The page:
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dc.contributor.advisorWu, Ning
dc.contributor.authorYang, Xingfu
dc.date.accessioned2019-10-03T21:27:51Z
dc.date.accessioned2022-02-03T13:15:47Z
dc.date.available2020-09-27T21:27:53Z
dc.date.available2022-02-03T13:15:47Z
dc.date.issued2019
dc.identifierYang_mines_0052E_11805.pdf
dc.identifierT 8792
dc.identifier.urihttps://hdl.handle.net/11124/173276
dc.descriptionIncludes bibliographical references.
dc.description2019 Summer.
dc.description.abstractStarting from more than a decade ago, the assembly of colloidal particles under electric fields becomes a burgeoning topic. It offers a versatile platform for creating ordered metamaterials and manufacturing micro-/nano-devices. While interacting with the electric field, anisotropic particles exhibit unique behaviors due to asymmetric properties. Significant advances have been made in the manipulation and assembly of anisotropic particles, but fabricating novel structures in a controlled fashion remains an enduring challenge. This thesis primarily focuses on investigating the out-of-equilibrium behaviors of anisotropic particles under AC electric fields. As the simplest out-of-equilibrium example, isotropic particles of different compositions have been observed to induce contractile or extensile hydrodynamic flow under an AC electric field. To understand this phenomenon, we incorporate both the low-frequency dielectric dispersion (LFDD) model and Stern-layer conduction in the calculation of the electrohydrodynamic (EHD) flow around a spherical particle and compare the theoretical predictions with experimental measurements. The LFDD model captures the dynamic polarization of particles at low frequencies, and the incorporation of Stern-layer conductance resolves the puzzle that EHD flow surrounding particles with moderate zeta potential can be extensile. Experimentally, we demonstrate that the opposite EHD flow directions dictate the different assembly behaviors of polystyrene and silica microspheres. We quantitively measure the Stern-layer conductivity of polystyrene particles and use this information to successfully predict both direction and magnitude of its surrounding EHD flow, which match well with experiments. With the understanding of EHD flow around a sphere, we further investigate the propulsion and active assembly of polystyrene dimers under AC electric fields. We study the collective behaviors of colloidal dimers actuated by a perpendicularly applied AC electric field, which controls the electrohydrodynamic flow at the sub-particle level. Although these motors experience strong dipolar repulsion from each other and are highly active, surprisingly, they assemble into a family of planar clusters with handedness. We show that this type of unusual structure arises from the contractile hydrodynamic flow around small lobes but extensile flow around the large lobes. By fine-tuning the surface charge asymmetry on particles and salt concentration in solution, we demonstrate the ability to control their collective behaviors on demand. Finally, we investigate the impact of geometry and chemical composition on two-dimensional propulsion of asymmetric particles under both parallel- and coplanar-electrode setups in the high frequency regime (~100 kHz - MHz). We find that a metallo-dielectric Janus sphere exhibits reversed motion where the metallic lobe orients forward when the substrate is either conducting or insulating. On the coplanar-electrode setup, the metallo-dielectric dimers change their orientations from parallel to perpendicular to the applied field at a critical frequency, which is the same one under which the dimers reverse their propulsion directions. More importantly, we have also discovered that asymmetric all-dielectric particles can propel in the high-frequency regime and its propulsion direction is opposite to that at low frequencies. Interestingly, the particles are also lifted above the conducting substrate while propelling. Our experiments using nanoparticle tracers further reveal strong and contractile flow around each lobe, suggesting an unbalanced electrohydrody-namic flow originated from the electroosmosis of double layer near the electrode. This new propulsion mechanism greatly extends the availability of active colloids and may inspire new design of active matters.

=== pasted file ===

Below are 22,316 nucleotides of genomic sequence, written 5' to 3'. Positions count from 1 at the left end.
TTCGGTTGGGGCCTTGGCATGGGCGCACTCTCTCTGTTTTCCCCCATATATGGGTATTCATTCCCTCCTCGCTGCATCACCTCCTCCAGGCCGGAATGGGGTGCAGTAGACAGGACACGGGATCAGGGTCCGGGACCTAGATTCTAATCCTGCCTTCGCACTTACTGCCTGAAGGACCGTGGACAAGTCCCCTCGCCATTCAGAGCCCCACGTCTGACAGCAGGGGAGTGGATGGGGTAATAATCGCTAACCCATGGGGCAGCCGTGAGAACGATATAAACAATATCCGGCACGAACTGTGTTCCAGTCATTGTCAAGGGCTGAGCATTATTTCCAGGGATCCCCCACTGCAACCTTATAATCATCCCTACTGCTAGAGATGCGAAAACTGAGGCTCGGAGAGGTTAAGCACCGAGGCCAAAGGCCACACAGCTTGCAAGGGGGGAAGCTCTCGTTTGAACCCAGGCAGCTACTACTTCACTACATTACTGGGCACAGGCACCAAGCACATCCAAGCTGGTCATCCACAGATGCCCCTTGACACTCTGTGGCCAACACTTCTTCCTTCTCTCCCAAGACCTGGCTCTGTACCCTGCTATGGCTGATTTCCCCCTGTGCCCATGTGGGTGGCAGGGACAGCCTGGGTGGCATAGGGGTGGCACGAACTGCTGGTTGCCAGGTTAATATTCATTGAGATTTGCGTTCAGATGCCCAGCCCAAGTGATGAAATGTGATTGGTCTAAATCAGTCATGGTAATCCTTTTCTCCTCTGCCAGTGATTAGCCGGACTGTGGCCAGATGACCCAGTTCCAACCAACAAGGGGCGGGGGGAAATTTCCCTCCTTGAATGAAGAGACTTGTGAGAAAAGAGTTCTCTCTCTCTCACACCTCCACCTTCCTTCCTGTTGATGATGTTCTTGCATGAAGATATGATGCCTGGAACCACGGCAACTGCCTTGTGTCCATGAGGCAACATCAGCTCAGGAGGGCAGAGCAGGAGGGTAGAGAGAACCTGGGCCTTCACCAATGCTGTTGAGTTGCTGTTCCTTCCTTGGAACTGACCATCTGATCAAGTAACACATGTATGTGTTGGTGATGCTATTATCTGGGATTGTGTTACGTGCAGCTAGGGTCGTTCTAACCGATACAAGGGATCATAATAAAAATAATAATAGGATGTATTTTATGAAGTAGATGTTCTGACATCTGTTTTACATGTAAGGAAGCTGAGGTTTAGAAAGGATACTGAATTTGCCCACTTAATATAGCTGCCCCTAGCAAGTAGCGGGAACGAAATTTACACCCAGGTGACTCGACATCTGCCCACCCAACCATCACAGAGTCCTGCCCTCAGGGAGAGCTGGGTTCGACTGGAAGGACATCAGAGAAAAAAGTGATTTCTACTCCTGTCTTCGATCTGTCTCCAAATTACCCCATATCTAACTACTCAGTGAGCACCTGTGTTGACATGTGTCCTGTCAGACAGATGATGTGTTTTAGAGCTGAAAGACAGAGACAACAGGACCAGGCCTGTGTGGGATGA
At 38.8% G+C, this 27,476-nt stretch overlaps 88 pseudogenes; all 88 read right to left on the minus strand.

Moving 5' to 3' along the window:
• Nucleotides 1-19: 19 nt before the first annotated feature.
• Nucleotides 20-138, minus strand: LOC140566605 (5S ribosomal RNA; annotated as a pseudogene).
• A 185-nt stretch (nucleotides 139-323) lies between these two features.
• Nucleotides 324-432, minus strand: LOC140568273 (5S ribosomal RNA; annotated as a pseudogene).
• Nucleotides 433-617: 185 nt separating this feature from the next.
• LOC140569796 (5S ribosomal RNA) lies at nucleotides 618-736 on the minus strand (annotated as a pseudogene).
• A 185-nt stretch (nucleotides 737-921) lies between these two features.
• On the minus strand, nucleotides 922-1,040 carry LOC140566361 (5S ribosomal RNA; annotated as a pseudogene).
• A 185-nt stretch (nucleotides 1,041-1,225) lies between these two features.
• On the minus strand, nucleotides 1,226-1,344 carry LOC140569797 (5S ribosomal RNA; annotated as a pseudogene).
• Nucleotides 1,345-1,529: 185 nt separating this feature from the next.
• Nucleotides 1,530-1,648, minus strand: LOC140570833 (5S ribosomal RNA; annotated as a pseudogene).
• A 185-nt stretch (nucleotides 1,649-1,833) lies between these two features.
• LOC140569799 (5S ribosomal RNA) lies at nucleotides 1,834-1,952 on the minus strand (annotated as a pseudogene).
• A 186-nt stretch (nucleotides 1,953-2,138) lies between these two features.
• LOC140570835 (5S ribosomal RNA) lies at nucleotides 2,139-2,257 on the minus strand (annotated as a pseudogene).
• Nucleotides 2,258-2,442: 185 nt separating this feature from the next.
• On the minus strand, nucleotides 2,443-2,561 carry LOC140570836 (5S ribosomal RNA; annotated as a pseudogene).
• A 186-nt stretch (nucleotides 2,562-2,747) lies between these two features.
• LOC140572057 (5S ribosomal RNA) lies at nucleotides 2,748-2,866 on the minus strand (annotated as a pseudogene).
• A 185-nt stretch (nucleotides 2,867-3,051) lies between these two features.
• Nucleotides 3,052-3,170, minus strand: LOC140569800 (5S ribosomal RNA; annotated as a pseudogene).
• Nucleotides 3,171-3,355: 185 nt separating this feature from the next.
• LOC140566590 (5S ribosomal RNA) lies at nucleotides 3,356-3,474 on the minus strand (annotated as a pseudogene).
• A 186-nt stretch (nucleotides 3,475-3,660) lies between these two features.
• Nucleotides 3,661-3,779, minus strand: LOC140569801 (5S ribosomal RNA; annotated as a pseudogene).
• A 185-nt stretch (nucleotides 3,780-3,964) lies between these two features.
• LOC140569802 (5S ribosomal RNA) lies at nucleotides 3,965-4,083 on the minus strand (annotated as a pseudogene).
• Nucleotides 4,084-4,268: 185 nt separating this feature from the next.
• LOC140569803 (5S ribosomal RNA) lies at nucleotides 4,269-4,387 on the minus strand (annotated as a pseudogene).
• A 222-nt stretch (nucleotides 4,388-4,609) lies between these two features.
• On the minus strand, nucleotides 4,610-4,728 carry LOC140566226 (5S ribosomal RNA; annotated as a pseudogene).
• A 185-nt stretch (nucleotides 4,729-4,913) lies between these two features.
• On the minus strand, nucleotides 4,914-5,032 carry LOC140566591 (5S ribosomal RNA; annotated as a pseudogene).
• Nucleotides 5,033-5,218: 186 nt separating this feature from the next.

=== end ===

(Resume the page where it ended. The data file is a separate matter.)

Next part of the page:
dc.format.mediumborn digital
dc.format.mediumdoctoral dissertations
dc.languageEnglish
dc.language.isoeng
dc.publisherColorado School of Mines. Arthur Lakes Library
dc.relation.ispartof2010-2019 - Mines Theses & Dissertations
dc.rightsCopyright of the original work is retained by the author.
dc.subjectcollective behaviors
dc.subjectdirected assembly
dc.subjectactive matter
dc.subjectelectric field
dc.subjectcolloidal science
dc.titleOut-of-equilibrium behavior of colloidal particles under AC electric fields
dc.typeText
dc.contributor.committeememberWilliams, S. Kim R.
dc.contributor.committeememberMarr, David W. M.
dc.contributor.committeememberWu, David T.
dcterms.embargo.terms2020-09-27
dcterms.embargo.expires2020-09-27
thesis.degree.nameDoctor of Philosophy (Ph.D.)
thesis.degree.levelDoctoral
thesis.degree.disciplineChemical and Biological Engineering
thesis.degree.grantorColorado School of Mines
dc.rights.accessEmbargo Expires: 09/27/2020


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